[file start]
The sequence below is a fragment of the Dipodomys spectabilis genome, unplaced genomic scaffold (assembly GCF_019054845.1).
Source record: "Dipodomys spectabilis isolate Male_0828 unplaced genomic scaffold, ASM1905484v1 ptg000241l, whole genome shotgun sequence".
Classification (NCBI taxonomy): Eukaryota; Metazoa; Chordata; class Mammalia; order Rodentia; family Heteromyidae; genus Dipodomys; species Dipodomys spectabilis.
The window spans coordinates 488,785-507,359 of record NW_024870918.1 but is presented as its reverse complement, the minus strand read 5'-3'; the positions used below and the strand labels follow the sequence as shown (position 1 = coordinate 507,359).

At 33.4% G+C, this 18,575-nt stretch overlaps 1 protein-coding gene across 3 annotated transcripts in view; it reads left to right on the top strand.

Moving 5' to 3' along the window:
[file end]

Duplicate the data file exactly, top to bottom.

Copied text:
The sequence below is a fragment of the Dipodomys spectabilis genome, unplaced genomic scaffold (assembly GCF_019054845.1).
Source record: "Dipodomys spectabilis isolate Male_0828 unplaced genomic scaffold, ASM1905484v1 ptg000241l, whole genome shotgun sequence".
Classification (NCBI taxonomy): Eukaryota; Metazoa; Chordata; class Mammalia; order Rodentia; family Heteromyidae; genus Dipodomys; species Dipodomys spectabilis.
The window spans coordinates 488,785-507,359 of record NW_024870918.1 but is presented as its reverse complement, the minus strand read 5'-3'; the positions used below and the strand labels follow the sequence as shown (position 1 = coordinate 507,359).

At 33.4% G+C, this 18,575-nt stretch overlaps 1 protein-coding gene across 3 annotated transcripts in view; it reads left to right on the top strand.

Moving 5' to 3' along the window: